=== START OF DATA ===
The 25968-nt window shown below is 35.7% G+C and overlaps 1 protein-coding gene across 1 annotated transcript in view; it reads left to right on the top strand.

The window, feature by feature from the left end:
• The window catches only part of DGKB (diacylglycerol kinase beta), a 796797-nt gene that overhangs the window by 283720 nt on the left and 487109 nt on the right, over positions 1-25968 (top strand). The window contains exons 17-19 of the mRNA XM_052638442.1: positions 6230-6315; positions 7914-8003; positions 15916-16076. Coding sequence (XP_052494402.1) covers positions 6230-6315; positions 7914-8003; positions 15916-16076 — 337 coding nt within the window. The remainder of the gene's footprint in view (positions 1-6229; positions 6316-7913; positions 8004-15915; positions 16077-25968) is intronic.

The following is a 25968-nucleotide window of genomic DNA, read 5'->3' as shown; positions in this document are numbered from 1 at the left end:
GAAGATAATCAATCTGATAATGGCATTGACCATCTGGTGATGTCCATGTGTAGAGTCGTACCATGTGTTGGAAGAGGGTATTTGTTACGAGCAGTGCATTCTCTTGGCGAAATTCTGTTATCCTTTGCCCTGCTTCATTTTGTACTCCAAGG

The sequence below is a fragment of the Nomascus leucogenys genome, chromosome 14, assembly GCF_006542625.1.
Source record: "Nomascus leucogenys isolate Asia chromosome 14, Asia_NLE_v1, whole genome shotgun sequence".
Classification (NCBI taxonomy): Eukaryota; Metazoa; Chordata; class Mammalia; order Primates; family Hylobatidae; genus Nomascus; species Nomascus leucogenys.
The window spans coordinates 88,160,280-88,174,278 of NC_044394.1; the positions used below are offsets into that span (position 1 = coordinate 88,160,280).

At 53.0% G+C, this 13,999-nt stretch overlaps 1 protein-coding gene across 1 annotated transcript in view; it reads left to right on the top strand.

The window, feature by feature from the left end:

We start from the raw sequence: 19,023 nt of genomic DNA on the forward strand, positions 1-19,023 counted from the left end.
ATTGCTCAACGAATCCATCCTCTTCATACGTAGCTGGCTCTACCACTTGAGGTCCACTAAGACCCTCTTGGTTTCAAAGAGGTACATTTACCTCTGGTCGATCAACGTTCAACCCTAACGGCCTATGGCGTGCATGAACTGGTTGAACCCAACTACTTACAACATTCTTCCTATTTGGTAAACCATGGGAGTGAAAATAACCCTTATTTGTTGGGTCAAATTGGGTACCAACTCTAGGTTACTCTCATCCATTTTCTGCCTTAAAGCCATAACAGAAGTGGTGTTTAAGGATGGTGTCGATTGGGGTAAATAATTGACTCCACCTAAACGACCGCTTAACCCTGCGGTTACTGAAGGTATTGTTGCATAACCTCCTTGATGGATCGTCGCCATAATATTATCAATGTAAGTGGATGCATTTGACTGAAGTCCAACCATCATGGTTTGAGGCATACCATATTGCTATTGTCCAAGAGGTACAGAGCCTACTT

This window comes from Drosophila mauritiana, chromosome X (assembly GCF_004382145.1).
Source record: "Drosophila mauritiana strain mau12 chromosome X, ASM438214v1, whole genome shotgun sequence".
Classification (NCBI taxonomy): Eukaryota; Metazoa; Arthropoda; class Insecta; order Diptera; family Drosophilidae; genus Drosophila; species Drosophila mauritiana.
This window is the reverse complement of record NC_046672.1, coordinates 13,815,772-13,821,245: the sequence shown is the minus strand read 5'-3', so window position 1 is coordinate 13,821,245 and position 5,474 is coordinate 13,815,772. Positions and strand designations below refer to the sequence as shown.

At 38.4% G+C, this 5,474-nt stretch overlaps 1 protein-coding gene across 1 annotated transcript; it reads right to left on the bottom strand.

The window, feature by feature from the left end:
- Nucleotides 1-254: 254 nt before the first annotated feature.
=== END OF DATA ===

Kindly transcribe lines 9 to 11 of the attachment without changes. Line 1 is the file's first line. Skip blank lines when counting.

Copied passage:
The window spans coordinates 88,160,280-88,174,278 of NC_044394.1; the positions used below are offsets into that span (position 1 = coordinate 88,160,280).

At 53.0% G+C, this 13,999-nt stretch overlaps 1 protein-coding gene across 1 annotated transcript in view; it reads left to right on the top strand.

The window, feature by feature from the left end: